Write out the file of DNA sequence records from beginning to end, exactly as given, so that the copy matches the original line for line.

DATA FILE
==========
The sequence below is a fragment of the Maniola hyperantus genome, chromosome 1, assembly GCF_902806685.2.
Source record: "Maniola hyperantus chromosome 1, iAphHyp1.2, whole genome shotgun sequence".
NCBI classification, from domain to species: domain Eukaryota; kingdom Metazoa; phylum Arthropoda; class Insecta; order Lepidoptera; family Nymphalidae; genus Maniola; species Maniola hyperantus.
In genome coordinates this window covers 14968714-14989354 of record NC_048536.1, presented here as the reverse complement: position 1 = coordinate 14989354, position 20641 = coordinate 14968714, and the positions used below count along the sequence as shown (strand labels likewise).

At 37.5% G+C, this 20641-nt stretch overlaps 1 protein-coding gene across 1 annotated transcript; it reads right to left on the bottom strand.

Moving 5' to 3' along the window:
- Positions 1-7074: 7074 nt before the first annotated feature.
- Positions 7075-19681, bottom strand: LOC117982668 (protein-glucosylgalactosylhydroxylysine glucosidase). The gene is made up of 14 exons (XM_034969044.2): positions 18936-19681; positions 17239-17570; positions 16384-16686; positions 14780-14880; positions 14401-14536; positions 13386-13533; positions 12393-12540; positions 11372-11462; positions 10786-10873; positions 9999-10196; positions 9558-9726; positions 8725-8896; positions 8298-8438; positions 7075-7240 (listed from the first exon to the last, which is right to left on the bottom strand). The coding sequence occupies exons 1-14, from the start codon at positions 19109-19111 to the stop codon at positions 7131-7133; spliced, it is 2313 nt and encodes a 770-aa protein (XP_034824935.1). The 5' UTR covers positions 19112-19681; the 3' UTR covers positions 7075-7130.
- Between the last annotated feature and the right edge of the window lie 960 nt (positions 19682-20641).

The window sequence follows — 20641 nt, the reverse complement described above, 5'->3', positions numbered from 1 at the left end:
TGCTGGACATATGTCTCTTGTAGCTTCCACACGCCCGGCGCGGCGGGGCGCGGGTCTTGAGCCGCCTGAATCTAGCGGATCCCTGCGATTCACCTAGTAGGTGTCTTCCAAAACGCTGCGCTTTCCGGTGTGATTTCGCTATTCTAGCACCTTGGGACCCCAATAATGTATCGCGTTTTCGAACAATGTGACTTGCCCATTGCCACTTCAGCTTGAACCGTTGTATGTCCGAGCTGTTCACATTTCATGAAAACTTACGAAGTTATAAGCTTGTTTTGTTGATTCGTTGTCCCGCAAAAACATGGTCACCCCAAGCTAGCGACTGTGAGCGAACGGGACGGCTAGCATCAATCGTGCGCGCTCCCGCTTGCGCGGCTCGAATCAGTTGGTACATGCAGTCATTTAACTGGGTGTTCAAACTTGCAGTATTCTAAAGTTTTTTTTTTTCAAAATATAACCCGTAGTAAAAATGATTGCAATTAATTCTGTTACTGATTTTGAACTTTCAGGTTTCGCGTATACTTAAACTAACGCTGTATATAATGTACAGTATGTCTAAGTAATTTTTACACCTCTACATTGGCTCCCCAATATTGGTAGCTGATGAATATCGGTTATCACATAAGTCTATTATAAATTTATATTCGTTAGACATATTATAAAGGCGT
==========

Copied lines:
The sequence below is a fragment of the Maniola hyperantus genome, chromosome 1, assembly GCF_902806685.2.
Source record: "Maniola hyperantus chromosome 1, iAphHyp1.2, whole genome shotgun sequence".
NCBI classification, from domain to species: domain Eukaryota; kingdom Metazoa; phylum Arthropoda; class Insecta; order Lepidoptera; family Nymphalidae; genus Maniola; species Maniola hyperantus.
In genome coordinates this window covers 14968714-14989354 of record NC_048536.1, presented here as the reverse complement: position 1 = coordinate 14989354, position 20641 = coordinate 14968714, and the positions used below count along the sequence as shown (strand labels likewise).

At 37.5% G+C, this 20641-nt stretch overlaps 1 protein-coding gene across 1 annotated transcript; it reads right to left on the bottom strand.

Moving 5' to 3' along the window:
- Positions 1-7074: 7074 nt before the first annotated feature.
- Positions 7075-19681, bottom strand: LOC117982668 (protein-glucosylgalactosylhydroxylysine glucosidase). The gene is made up of 14 exons (XM_034969044.2): positions 18936-19681; positions 17239-17570; positions 16384-16686; positions 14780-14880; positions 14401-14536; positions 13386-13533; positions 12393-12540; positions 11372-11462; positions 10786-10873; positions 9999-10196; positions 9558-9726; positions 8725-8896; positions 8298-8438; positions 7075-7240 (listed from the first exon to the last, which is right to left on the bottom strand). The coding sequence occupies exons 1-14, from the start codon at positions 19109-19111 to the stop codon at positions 7131-7133; spliced, it is 2313 nt and encodes a 770-aa protein (XP_034824935.1). The 5' UTR covers positions 19112-19681; the 3' UTR covers positions 7075-7130.
- Between the last annotated feature and the right edge of the window lie 960 nt (positions 19682-20641).

The window sequence follows — 20641 nt, the reverse complement described above, 5'->3', positions numbered from 1 at the left end:
TGCTGGACATATGTCTCTTGTAGCTTCCACACGCCCGGCGCGGCGGGGCGCGGGTCTTGAGCCGCCTGAATCTAGCGGATCCCTGCGATTCACCTAGTAGGTGTCTTCCAAAACGCTGCGCTTTCCGGTGTGATTTCGCTATTCTAGCACCTTGGGACCCCAATAATGTATCGCGTTTTCGAACAATGTGACTTGCCCATTGCCACTTCAGCTTGAACCGTTGTATGTCCGAGCTGTTCACATTTCATGAAAACTTACGAAGTTATAAGCTTGTTTTGTTGATTCGTTGTCCCGCAAAAACATGGTCACCCCAAGCTAGCGACTGTGAGCGAACGGGACGGCTAGCATCAATCGTGCGCGCTCCCGCTTGCGCGGCTCGAATCAGTTGGTACATGCAGTCATTTAACTGGGTGTTCAAACTTGCAGTATTCTAAAGTTTTTTTTTTTCAAAATATAACCCGTAGTAAAAATGATTGCAATTAATTCTGTTACTGATTTTGAACTTTCAGGTTTCGCGTATACTTAAACTAACGCTGTATATAATGTACAGTATGTCTAAGTAATTTTTACACCTCTACATTGGCTCCCCAATATTGGTAGCTGATGAATATCGGTTATCACATAAGTCTATTATAAATTTATATTCGTTAGACATATTATAAAGGCGT